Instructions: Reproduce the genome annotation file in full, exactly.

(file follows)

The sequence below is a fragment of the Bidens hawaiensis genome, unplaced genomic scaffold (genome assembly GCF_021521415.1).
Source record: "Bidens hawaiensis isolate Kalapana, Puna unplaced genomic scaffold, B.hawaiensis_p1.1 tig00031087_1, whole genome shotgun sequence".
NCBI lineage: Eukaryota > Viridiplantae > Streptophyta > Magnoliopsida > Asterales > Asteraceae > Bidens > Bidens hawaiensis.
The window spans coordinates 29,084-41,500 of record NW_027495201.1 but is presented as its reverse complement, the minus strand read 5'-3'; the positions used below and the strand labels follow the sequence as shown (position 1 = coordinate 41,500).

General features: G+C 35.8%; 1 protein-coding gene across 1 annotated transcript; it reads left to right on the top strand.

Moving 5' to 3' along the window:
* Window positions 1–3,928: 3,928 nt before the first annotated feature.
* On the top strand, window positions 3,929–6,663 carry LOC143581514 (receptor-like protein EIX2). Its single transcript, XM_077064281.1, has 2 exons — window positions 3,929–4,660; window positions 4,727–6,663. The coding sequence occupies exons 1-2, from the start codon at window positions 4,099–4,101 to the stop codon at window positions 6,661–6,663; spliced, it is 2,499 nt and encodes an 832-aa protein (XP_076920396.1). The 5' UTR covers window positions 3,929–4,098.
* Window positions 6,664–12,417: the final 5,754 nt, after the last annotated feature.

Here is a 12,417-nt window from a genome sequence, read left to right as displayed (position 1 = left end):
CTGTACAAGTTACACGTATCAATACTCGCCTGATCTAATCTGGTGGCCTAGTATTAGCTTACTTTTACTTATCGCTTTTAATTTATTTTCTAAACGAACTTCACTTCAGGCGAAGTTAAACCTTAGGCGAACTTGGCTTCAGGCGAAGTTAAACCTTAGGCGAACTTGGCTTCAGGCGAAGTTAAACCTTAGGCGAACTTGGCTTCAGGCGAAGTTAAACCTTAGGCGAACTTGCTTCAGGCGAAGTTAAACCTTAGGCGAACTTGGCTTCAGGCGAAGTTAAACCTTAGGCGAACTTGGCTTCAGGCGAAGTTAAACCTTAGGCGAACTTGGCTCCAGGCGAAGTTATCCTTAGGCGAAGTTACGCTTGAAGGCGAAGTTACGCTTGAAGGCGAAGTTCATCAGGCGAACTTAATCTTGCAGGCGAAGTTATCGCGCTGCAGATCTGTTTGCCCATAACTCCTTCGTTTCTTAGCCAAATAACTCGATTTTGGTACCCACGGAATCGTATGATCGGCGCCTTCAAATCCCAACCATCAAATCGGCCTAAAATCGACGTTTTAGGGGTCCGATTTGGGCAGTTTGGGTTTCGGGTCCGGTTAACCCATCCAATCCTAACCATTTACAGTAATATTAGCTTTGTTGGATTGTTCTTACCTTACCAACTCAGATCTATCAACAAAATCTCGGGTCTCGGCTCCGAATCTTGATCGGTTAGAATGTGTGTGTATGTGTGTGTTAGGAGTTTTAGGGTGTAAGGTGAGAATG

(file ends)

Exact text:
The sequence below is a fragment of the Bidens hawaiensis genome, unplaced genomic scaffold (genome assembly GCF_021521415.1).
Source record: "Bidens hawaiensis isolate Kalapana, Puna unplaced genomic scaffold, B.hawaiensis_p1.1 tig00031087_1, whole genome shotgun sequence".
NCBI lineage: Eukaryota > Viridiplantae > Streptophyta > Magnoliopsida > Asterales > Asteraceae > Bidens > Bidens hawaiensis.
The window spans coordinates 29,084-41,500 of record NW_027495201.1 but is presented as its reverse complement, the minus strand read 5'-3'; the positions used below and the strand labels follow the sequence as shown (position 1 = coordinate 41,500).

General features: G+C 35.8%; 1 protein-coding gene across 1 annotated transcript; it reads left to right on the top strand.

Moving 5' to 3' along the window:
* Window positions 1–3,928: 3,928 nt before the first annotated feature.
* On the top strand, window positions 3,929–6,663 carry LOC143581514 (receptor-like protein EIX2). Its single transcript, XM_077064281.1, has 2 exons — window positions 3,929–4,660; window positions 4,727–6,663. The coding sequence occupies exons 1-2, from the start codon at window positions 4,099–4,101 to the stop codon at window positions 6,661–6,663; spliced, it is 2,499 nt and encodes an 832-aa protein (XP_076920396.1). The 5' UTR covers window positions 3,929–4,098.
* Window positions 6,664–12,417: the final 5,754 nt, after the last annotated feature.

Here is a 12,417-nt window from a genome sequence, read left to right as displayed (position 1 = left end):
CTGTACAAGTTACACGTATCAATACTCGCCTGATCTAATCTGGTGGCCTAGTATTAGCTTACTTTTACTTATCGCTTTTAATTTATTTTCTAAACGAACTTCACTTCAGGCGAAGTTAAACCTTAGGCGAACTTGGCTTCAGGCGAAGTTAAACCTTAGGCGAACTTGGCTTCAGGCGAAGTTAAACCTTAGGCGAACTTGGCTTCAGGCGAAGTTAAACCTTAGGCGAACTTGCTTCAGGCGAAGTTAAACCTTAGGCGAACTTGGCTTCAGGCGAAGTTAAACCTTAGGCGAACTTGGCTTCAGGCGAAGTTAAACCTTAGGCGAACTTGGCTCCAGGCGAAGTTATCCTTAGGCGAAGTTACGCTTGAAGGCGAAGTTACGCTTGAAGGCGAAGTTCATCAGGCGAACTTAATCTTGCAGGCGAAGTTATCGCGCTGCAGATCTGTTTGCCCATAACTCCTTCGTTTCTTAGCCAAATAACTCGATTTTGGTACCCACGGAATCGTATGATCGGCGCCTTCAAATCCCAACCATCAAATCGGCCTAAAATCGACGTTTTAGGGGTCCGATTTGGGCAGTTTGGGTTTCGGGTCCGGTTAACCCATCCAATCCTAACCATTTACAGTAATATTAGCTTTGTTGGATTGTTCTTACCTTACCAACTCAGATCTATCAACAAAATCTCGGGTCTCGGCTCCGAATCTTGATCGGTTAGAATGTGTGTGTATGTGTGTGTTAGGAGTTTTAGGGTGTAAGGTGAGAATG